‘Hustlers’ is all about the Benjamins 

click to enlarge American women: Constance Wu and Jennifer Lopez star in Hustlers.

Annapurna Pictures

American women: Constance Wu and Jennifer Lopez star in Hustlers.

Near Hustlers' opening, we're granted a kind of vision. After a fine, though obvious (and admirably athletic) onstage striptease sequence, Jennifer Lopez (as "Ramona") retires to the clear night air of her workplace rooftop. Still in costume but also draped in a crass, luxuriant fur coat (the first of many), she invites the film's starry-eyed lead (Constance Wu, playing "Destiny," also a performer) out of the cold and into its folds. For these few minutes, the two women share not just warmth and intimacy but an identity and persona erected amid a blunt symbology of sex, power, and feminine self-possession, one rising from clashes of capital and class. In this scene, Lopez absorbs the full spectrum of the madonna/whore dialectic, owning both a nurturing impulse and a magnetic attraction that grips Wu's character as it did the men in the scene before — evidenced therein by a clear, desirous gaze with undeniable Freudian overtones.

That's all to say the scene's subtext is blunt but complicated, and merits exploration. (After her act, Ramona asks Destiny whether money "makes [her] horny.") Unfortunately, it never gets its due and its qualities are never to be repeated. Like P.T. Anderson's Boogie Nights (an old favorite), director Lorene Scafaria frames Hustlers as historical allegory, a story of America as much as of its characters' rise and fall, straddling the unfettered, decadent excess and mournful, grimy desperation on either side of the 2008 economic crash. As in Boogie Nights, its characters pursue wealth and class first through sex work and later (after the crash) through criminal malfeasance, but it errs in telling its story through a self-justifying, penitent frame: specifically, via an interview with a sympathetic journalist.

Embarking on a crime spree in which they seduce and drug wealthy Wall Street types and rob them with credit charges, the film's leading women constantly defend their actions to an audience that would happily assess them unaided. Hampering the fun, Robin Hood-like air of pillaging the idle, male, and rich men (all of Hustlers' men are nobodies) with wounded rationalizations — "Hurt people hurt people," Wu murmurs — Hustlers is unwilling to set aside pushy moralizing to let its characters define themselves in less flattering ways. Would it be so bad to depict career strippers who are (incidentally, unrelatedly) permitted to be bad? Not a few of us saw Showgirls, and we've come quite far since then. Must all onscreen sex workers have hearts of purest gold?

The case Scafaria makes wouldn't seem so ludicrous if she didn't call attention both to its making and to her leads' particular excesses. Though Lopez's and Wu's characters are both single mothers early on, it quickly becomes clear that after '08 their turn to crime serves not their own children but mountains of other accessories, acquired in a gleefully freewheeling, hyper-capitalist lifestyle. Still quartered in the high-rises they took up in before the crash, the two bemoan their lack of funds before shopping sprees cut (much like most of the movie) akin to music videos; after each con, they celebrate their winnings.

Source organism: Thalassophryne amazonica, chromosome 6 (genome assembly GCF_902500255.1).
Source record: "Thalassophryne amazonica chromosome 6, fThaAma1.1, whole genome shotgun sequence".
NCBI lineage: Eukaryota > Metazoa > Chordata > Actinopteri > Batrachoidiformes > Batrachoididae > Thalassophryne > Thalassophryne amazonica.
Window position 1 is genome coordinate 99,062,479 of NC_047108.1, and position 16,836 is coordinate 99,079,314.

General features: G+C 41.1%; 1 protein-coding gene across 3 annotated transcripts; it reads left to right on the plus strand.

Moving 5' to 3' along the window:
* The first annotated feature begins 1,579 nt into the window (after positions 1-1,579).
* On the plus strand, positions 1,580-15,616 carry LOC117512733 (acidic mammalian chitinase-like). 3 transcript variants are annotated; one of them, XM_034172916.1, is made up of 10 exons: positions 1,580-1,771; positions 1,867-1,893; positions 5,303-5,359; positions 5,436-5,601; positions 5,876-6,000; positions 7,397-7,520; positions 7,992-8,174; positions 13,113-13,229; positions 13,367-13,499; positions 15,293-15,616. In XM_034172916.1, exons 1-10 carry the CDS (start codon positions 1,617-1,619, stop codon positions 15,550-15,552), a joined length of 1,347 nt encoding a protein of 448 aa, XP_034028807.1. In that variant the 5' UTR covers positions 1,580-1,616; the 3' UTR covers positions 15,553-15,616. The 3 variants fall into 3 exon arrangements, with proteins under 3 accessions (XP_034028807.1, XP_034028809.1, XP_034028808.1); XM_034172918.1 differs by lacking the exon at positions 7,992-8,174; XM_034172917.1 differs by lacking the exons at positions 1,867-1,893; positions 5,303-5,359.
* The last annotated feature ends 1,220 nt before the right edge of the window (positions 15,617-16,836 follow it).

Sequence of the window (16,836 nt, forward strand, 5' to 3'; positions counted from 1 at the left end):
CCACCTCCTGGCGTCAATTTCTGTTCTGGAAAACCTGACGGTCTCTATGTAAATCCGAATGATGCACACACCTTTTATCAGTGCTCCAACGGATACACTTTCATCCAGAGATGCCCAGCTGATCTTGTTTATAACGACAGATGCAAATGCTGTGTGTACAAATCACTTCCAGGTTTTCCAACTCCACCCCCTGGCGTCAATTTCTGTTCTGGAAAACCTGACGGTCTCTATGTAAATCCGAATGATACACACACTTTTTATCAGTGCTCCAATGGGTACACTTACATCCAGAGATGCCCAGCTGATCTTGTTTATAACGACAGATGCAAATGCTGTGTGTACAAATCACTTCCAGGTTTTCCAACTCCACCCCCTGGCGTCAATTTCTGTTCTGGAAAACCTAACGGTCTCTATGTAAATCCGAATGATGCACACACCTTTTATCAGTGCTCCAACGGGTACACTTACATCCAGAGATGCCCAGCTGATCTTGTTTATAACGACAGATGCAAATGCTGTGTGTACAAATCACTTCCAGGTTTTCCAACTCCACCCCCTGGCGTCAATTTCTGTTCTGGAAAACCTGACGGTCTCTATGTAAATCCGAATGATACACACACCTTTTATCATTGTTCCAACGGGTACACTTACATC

When they find just how well crime pays, their flexes are basically macho ("I was CFO of my own fuckin' corporation") in a manner evoking the brokers they live off of — and like any executives seeking growth, its pursuit justifies the recruitment of a host of new accomplices, not all of them reliable. A late scene of a Christmas party in Ramona's palatial condo looks more like a commercial for Hallmark or JC Penney than a scene from any movie you'd want to sit down for, with the women toasting, dancing, and opening pricey gifts. If memory serves, there's even a dog — it's positively numbing in its grasps at sweetness.

To be clear: the problem is not that these women's con is any worse than what the Wall Streeters they're exploiting have done to them, or to the rest of us, or — considering the drugging and robbing part — than what so many rotten frat boys do quite regularly. In fact, it's really quite a lot better. The trouble is that this same conclusion is something most viewers could draw out, but Scafaria's direction (perhaps at the whim of her producers) feels squeamish, striving to frame her real-life figures not just as relatively minor offenders but as morally upright. Time after time Scafaria fails to trust her audience, boldfacing connections and points that are simply obvious to most of us, going so far as to double back on the portrait of the characters we're given. It's a strange time in history to frame desperation to be rich as relatable or sympathetic. Greed stands more convincingly as an eternal, poisonously ubiquitous motivator, and one whose magnetism is never in doubt. If it's what these women want, then let's have them chase it wherever it takes them. It's a desire, like lust, that needs no explanation — it's better to simply show it and let us watch.

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